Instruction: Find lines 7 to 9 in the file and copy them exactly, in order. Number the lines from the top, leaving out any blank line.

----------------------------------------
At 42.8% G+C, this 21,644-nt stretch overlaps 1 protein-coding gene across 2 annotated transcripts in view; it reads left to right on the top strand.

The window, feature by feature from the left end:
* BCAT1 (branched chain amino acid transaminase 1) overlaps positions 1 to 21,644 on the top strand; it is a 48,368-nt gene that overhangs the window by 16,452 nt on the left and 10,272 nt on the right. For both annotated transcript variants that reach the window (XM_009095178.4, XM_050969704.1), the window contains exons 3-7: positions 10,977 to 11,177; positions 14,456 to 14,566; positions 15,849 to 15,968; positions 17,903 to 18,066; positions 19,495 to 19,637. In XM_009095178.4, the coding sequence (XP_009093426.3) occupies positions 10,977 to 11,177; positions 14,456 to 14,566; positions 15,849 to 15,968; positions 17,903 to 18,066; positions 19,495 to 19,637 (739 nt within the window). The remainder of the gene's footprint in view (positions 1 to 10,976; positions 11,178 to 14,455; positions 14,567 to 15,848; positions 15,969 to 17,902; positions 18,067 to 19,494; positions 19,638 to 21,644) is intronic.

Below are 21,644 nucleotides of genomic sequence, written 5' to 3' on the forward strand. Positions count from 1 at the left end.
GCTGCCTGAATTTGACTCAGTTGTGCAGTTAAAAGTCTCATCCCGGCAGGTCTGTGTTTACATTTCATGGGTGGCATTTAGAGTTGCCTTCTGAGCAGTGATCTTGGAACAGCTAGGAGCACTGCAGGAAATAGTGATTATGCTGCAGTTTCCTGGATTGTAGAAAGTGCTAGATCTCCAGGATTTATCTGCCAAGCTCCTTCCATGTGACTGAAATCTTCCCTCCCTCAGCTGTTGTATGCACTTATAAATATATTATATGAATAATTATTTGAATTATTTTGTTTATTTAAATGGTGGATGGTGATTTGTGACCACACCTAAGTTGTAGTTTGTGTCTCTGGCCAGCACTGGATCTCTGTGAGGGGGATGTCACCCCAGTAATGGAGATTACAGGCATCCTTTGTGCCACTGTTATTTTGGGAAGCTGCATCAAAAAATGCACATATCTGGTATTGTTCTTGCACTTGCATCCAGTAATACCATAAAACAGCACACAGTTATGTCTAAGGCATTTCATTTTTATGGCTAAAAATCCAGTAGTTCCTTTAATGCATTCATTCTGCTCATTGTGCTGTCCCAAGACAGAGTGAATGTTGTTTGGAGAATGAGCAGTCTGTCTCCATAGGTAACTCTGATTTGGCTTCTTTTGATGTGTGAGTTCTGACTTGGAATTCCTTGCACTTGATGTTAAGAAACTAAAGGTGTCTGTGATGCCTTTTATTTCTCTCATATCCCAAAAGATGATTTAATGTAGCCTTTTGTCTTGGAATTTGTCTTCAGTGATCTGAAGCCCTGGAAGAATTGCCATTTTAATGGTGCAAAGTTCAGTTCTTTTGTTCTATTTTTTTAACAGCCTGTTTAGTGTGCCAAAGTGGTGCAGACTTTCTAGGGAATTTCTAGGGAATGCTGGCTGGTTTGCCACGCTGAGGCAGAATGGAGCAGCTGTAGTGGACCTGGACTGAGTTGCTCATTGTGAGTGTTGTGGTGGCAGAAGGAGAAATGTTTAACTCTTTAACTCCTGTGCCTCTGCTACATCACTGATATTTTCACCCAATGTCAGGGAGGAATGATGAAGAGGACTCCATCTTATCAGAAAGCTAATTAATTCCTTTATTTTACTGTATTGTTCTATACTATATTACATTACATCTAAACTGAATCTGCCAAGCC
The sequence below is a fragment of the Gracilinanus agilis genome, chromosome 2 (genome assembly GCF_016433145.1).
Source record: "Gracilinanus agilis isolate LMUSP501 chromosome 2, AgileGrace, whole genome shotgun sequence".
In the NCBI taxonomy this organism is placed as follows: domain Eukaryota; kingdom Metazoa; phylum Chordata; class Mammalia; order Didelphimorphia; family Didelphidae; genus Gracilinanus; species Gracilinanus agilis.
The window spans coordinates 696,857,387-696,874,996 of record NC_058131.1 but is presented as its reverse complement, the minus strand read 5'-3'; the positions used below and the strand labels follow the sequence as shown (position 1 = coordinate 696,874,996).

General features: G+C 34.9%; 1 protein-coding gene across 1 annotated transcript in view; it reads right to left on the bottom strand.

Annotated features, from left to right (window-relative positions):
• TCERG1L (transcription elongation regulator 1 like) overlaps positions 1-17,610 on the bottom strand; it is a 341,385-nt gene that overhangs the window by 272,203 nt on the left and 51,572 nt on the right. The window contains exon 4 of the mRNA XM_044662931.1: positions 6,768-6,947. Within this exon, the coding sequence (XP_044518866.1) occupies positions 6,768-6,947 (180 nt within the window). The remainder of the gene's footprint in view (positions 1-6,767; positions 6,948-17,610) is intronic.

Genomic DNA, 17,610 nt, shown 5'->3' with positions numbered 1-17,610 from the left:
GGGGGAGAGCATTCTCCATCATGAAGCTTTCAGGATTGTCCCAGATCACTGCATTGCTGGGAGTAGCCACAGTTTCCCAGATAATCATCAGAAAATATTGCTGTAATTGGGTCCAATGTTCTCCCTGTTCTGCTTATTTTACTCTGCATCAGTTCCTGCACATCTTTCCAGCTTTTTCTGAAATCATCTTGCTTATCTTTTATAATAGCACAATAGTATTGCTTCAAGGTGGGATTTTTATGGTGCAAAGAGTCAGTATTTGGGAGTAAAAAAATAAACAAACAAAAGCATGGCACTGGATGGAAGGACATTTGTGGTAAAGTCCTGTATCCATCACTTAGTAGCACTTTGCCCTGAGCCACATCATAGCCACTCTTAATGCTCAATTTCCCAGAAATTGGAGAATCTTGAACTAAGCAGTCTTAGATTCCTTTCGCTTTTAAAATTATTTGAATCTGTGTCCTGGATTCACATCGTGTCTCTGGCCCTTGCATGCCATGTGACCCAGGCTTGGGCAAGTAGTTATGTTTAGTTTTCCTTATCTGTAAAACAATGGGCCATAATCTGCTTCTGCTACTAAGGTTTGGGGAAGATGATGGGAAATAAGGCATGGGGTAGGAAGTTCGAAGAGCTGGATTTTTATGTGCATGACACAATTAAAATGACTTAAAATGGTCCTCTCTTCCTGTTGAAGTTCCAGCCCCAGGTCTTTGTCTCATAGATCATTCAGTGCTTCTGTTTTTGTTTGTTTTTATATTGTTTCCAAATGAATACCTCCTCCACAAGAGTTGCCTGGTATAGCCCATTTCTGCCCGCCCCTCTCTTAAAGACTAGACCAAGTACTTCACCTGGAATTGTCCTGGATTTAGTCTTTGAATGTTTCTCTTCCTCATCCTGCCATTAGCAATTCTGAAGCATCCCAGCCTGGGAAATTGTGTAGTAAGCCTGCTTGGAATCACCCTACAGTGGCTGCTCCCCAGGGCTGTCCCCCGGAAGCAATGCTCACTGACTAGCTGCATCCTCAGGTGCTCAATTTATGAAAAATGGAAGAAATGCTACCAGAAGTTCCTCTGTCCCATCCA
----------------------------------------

Source record: "Gracilinanus agilis isolate LMUSP501 chromosome 2, AgileGrace, whole genome shotgun sequence".
In the NCBI taxonomy this organism is placed as follows: domain Eukaryota; kingdom Metazoa; phylum Chordata; class Mammalia; order Didelphimorphia; family Didelphidae; genus Gracilinanus; species Gracilinanus agilis.
The window spans coordinates 696,857,387-696,874,996 of record NC_058131.1 but is presented as its reverse complement, the minus strand read 5'-3'; the positions used below and the strand labels follow the sequence as shown (position 1 = coordinate 696,874,996).